Destination: Sooke, an eventful trip

We’ve had a totally uneventful sailing year except for high winds, frisky sails, our anchor chain wrapping around a log, and getting our dinghy painter wrapped around our prop while anchoring. But this last week of sailing (March 12 to March 15, 2015), one of the dreaded things happened to us…  our anchor dragged in high winds!! We made mistakes along the way that potentially could have been prevented.

We timed our departure from Victoria to go with the current around Race Rock and into Juan de Fuca Strait towards Sooke (left on March 12, 2015). The currents were so strong around Race Rock that we had to cut the engine down just so that we did not go any faster than 7 knots.

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Sooke Harbour was one of the trickiest entrances we had to go through; the harbour is protected by Whiffen Spit which completely blocks the entrance. The channel, with a dog-leg is marked with two sets of range markers to assist boats traveling in and out of the harbour safely. You have stay almost completely in line with the range markers to avoid going onto the rocks on the starboard side, or onto the sand on the port side. Rob was at the helm and followed it as close as possible while I kept an eye on the chartplotter.

We anchored in an area just on the other side of Whiffen Spit based on positive reviews by two cruising guides stating it to be a good anchorage spot; however one guidebook noted that the area has been used as a log dump in the past. We followed our routine of setting the anchor with Rob at the bow lowering the anchor while I backed it into place ensuring it set properly and solidly. I was a bit nervous about the location so we had a 4:1 scope initially, when many sailors we’ve met have told us that a 3:1 is more than enough for the areas around British Columbia. To make sure that we did not loose the anchor to any stray logs on the bottom, we even put in place a red buoy with a picking up line attached as an anchor marker.

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Blue Tale at anchor in Sooke

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Rob coming to get me at Whiffen Spit

We decided to drop the crab trap as there were a few in the area already and one of the guidebooks also mentioned that the area was a good spot for crabbing. While I was dropping the crab pot, Rob noticed that a fishing boat was circling around our anchor marker/buoy making Rob a little nervous. I was coming back to our boat when Rob started shouting at the lady on the boat as she was starting to pull on our anchor marker. A shouting match ensued between the two boats with them shouting at us that it was their crab trap buoy and Rob shouting back that it was our anchor marker (enough though our buoy was marked ‘BT’). After a few back and forths, they looked at each other, passed some words, shrugged, let go of our marker and went to another buoy that looked very much like ours but was much further away in the bay and very close to shore. Luckily it appeared that no harm was done, or so we thought. After that little adventure we settled in for the night enjoying our quiet anchorage and a lovely view of Whiffen Spit and Sooke. The anchorage was a bit rolly though from the passing fishing boats but we couldn’t complain too much when we had such a great view!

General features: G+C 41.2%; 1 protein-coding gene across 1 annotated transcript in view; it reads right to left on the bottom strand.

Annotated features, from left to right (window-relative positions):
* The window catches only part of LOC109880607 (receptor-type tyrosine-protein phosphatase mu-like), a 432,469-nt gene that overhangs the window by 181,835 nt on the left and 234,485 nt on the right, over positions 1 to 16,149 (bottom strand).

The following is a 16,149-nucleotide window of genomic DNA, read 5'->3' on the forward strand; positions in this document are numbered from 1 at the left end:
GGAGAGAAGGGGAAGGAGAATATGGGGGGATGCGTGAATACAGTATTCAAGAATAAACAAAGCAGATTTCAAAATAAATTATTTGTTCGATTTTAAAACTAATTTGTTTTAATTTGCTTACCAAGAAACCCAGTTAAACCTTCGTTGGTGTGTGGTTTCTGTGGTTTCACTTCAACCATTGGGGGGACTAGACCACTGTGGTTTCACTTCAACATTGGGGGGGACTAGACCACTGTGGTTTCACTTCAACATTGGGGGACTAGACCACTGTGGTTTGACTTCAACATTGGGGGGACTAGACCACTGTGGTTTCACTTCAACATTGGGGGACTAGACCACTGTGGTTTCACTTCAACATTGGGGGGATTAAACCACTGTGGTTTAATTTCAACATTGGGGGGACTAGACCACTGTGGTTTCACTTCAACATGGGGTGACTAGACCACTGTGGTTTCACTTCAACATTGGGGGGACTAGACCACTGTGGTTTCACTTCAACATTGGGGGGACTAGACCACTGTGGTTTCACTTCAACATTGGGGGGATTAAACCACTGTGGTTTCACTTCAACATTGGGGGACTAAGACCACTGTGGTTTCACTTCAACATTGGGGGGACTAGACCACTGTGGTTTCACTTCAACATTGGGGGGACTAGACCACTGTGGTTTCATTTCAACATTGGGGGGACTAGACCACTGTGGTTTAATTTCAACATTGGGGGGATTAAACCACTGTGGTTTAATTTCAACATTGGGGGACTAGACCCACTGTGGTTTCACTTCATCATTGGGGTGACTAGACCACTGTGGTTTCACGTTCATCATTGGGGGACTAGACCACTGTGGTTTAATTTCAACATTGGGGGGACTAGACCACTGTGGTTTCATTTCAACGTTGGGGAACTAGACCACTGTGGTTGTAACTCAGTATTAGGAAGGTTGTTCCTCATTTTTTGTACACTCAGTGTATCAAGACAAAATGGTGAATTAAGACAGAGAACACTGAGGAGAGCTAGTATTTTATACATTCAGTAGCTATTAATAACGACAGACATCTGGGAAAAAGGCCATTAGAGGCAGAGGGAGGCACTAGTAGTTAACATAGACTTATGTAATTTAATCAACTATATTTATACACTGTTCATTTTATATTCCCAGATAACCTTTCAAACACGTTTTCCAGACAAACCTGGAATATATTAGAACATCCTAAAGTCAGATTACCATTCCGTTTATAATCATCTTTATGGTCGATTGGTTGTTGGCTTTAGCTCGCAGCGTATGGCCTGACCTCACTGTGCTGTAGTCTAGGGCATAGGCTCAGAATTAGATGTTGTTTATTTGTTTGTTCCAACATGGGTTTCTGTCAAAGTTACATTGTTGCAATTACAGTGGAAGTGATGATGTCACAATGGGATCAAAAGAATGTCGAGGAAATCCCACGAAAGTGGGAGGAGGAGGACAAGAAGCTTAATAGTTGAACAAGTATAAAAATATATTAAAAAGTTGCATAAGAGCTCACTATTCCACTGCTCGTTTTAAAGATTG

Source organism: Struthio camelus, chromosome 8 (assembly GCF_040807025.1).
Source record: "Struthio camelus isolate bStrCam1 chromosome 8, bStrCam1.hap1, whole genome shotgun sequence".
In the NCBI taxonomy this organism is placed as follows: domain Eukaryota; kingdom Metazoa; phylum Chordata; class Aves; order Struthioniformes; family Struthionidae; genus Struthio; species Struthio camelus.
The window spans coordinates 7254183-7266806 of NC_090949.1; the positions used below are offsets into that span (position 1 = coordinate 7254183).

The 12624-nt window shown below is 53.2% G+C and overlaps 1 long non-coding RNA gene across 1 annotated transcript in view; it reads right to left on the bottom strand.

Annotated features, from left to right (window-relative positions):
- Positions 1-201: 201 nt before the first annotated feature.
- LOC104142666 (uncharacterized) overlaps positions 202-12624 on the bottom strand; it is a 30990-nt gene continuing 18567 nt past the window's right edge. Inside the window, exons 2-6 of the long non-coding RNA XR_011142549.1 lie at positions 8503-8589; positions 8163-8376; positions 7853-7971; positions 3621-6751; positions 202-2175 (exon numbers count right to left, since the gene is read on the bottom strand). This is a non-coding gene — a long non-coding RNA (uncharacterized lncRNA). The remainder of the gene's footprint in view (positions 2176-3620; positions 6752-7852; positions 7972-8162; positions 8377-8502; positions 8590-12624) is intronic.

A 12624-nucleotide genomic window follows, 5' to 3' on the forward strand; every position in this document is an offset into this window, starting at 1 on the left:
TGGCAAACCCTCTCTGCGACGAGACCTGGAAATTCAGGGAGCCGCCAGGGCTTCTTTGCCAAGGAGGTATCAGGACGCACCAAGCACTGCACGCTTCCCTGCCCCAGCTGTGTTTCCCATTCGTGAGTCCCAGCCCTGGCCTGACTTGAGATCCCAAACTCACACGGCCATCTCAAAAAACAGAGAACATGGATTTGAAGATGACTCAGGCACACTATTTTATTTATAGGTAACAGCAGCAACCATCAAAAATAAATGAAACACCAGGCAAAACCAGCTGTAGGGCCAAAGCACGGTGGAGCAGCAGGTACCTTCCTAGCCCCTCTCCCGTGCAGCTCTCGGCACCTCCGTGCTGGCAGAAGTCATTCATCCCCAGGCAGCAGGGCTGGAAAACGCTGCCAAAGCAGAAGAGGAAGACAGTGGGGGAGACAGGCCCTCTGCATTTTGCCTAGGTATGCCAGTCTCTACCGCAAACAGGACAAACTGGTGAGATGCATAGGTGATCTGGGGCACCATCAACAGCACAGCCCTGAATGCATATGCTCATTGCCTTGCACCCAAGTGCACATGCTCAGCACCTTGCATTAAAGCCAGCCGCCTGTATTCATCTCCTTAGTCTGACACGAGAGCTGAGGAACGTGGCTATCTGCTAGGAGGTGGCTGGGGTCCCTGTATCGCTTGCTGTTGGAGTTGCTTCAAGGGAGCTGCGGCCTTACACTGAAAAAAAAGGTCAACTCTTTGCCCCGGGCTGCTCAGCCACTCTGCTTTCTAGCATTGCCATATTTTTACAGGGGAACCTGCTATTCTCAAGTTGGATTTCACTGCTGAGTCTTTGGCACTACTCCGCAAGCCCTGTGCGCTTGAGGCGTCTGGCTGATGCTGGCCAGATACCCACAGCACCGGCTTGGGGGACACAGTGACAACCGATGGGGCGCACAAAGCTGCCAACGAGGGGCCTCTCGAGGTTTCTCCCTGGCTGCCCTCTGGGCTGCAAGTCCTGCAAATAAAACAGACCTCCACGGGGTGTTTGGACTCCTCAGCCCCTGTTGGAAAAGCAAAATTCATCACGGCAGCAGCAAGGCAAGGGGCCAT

Sunset in Sooke

Sunset in Sooke

The following morning we decided to stay another night, not because it was Friday nor because it was Friday the 13th; actually it was for both these reasons we decided to stay. As a sailor, it would be considered extremely bad luck to sail on a Friday and even worse on a Friday 13th. Were we being superstitious or were we being silly? We will never know and we still talk about our decision to stay instead of leaving and wonder if we made the right choice at the time.

Following our decision, we checked the crab trap (nothing) and headed over to the town dock. From the dock, a beautiful boardwalk was installed along the shoreline that we followed towards town and to a very good coffee shop we discovered when we were in Sooke in January called Stick in the Mud Coffee House. Following coffee, we picked up a very large burrito at the one and only Mexican restaurant in town and another favourite (The Lazy Gecko).